Allan H. Zerman went to bat for free agency
Published in 2008 Missouri & Kansas Super Lawyers magazine
on October 21, 2008
Updated on April 18, 2009
Professional baseball superstars should send thank-you cards to Allan H. Zerman. The St. Louis attorney worked on a case in the late ’60s that paved the way for free agency and the jaw-dropping salaries that eventually followed.
The story begins with a star St. Louis Cardinals outfielder named Curt Flood. In 1969, he was traded to Philadelphia and didn’t want to make the move. But the league’s reserve clause, which gave a player’s team complete control over his career, left Flood with few options: go or quit. “They owned you,” says Zerman, now a partner at Zerman & Mogerman, a family law firm in Clayton. “You either played for them or where they told you to play.”
Flood made a personal appeal to the commissioner of baseball, but when it was unsuccessful, he filed an antitrust lawsuit against Major League Baseball. The players’ association provided legal backing, and Zerman served as Flood’s personal attorney.
The case made it to the Supreme Court in 1972 when Zerman was just 35. “I don’t know if I fully appreciated the magnitude of it at the time,” he says. “I was too young, too inexperienced.” One of the highlights of the case was watching legendary baseball player Jackie Robinson testify on Flood’s side. But even with such all-star supporters, he lost in a 5-3 decision. This defeat, however, is widely credited with leading to free agency, and Zerman has been interviewed about the case by ESPN Classic and several book authors.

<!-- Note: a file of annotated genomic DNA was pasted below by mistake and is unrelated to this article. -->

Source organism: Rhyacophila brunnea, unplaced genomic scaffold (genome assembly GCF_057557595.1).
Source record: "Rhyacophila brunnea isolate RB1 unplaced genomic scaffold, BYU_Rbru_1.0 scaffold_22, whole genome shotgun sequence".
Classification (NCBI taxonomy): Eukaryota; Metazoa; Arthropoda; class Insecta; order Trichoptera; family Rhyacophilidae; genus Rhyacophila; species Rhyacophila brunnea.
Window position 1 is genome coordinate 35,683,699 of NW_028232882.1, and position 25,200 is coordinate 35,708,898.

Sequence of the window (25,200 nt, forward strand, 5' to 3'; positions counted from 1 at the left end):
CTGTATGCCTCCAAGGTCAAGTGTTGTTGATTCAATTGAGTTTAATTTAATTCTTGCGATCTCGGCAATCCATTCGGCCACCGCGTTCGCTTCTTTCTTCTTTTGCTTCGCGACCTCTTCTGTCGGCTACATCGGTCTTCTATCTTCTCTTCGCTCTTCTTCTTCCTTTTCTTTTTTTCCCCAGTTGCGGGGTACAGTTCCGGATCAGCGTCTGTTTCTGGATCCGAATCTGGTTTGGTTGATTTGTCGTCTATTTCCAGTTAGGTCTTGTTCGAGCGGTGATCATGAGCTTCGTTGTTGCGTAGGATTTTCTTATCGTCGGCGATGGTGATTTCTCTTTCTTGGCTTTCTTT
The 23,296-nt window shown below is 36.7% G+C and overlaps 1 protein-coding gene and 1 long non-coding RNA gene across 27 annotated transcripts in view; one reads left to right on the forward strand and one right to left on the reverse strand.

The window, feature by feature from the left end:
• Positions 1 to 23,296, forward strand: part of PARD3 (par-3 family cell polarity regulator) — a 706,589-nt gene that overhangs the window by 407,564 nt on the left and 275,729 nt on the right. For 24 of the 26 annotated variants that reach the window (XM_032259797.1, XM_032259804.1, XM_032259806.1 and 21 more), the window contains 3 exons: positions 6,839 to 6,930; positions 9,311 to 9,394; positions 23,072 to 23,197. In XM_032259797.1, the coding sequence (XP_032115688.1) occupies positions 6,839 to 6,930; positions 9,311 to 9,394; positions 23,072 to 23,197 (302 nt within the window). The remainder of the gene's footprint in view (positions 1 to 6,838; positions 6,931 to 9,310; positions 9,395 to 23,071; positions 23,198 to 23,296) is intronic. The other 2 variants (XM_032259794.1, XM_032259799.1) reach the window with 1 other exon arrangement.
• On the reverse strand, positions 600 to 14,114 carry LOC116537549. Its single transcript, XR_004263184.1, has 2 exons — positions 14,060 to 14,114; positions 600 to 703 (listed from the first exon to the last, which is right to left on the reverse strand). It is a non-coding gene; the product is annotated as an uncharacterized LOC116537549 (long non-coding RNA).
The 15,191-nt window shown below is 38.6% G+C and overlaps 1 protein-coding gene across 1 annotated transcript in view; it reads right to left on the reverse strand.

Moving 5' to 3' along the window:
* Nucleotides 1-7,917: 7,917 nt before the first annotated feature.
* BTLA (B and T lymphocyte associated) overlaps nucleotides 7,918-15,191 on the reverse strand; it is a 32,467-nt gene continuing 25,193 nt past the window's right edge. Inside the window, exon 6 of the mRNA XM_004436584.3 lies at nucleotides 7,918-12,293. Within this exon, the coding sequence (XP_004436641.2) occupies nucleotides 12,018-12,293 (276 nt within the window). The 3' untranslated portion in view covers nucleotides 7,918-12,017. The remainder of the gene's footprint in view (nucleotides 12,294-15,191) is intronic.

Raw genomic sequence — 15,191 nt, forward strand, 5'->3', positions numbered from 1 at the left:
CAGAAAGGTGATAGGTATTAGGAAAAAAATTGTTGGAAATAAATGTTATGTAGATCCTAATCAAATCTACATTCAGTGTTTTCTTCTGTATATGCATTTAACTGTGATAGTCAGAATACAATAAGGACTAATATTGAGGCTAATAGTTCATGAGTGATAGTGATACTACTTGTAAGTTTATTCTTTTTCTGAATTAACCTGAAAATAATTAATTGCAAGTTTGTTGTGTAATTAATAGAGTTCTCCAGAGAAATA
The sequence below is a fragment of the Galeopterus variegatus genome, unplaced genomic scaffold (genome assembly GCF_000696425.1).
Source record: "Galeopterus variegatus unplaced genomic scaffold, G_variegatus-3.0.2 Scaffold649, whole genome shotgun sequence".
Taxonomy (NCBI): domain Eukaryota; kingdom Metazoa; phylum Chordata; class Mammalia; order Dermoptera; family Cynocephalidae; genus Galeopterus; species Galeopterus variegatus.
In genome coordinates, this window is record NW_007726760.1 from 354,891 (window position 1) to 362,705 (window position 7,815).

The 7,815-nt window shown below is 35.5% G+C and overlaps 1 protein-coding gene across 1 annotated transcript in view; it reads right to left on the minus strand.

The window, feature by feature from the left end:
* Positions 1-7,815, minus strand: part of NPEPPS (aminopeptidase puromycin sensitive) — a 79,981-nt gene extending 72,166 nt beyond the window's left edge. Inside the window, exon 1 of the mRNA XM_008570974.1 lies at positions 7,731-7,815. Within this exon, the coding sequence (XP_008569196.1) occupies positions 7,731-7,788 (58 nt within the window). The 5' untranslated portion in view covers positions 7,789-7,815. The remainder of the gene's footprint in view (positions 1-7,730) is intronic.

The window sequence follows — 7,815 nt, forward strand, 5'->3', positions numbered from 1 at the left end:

Today, Zerman’s career includes enough impressive credentials to fill the back of his own baseball card. He’s a longtime fellow of the American Academy of Matrimonial Lawyers and a diplomate of the American College of Family Trial Lawyers. The latter includes only 100 attorneys.
Zerman’s current focus on divorce cases lies far from any sports field, and its origins trace back to a Missouri law change in 1974. It gave divorce courts new and expanded jurisdiction over property division and made divorce cases require a greater degree of legal expertise. “In corporate law, two plus two equals four,” Zerman says. “In divorce law, reasonable minds can disagree on whether it’s two or three, and whether you should subtract or multiply rather than add.”
While there’s no typical day at the office for Zerman, one constant in his work is that he deals with people during difficult times in their lives. In fact, about half his clients didn’t make the decision to initiate divorce. “We do everything that can and should be done and we do it as well as possible,” he says. His 14-person firm includes eight lawyers and has been around for more than a decade.
Zerman deals with a fair number of pre-nuptial agreements, and he finds it satisfying to help a non-moneyed partner get a fair shake when he or she walks into his office with a lopsided agreement drawn up by a richer spouse-to-be. It might seem like an unlikely path from baseball to divorce law, but Zerman is still an umpire of sorts who makes sure everybody plays fair.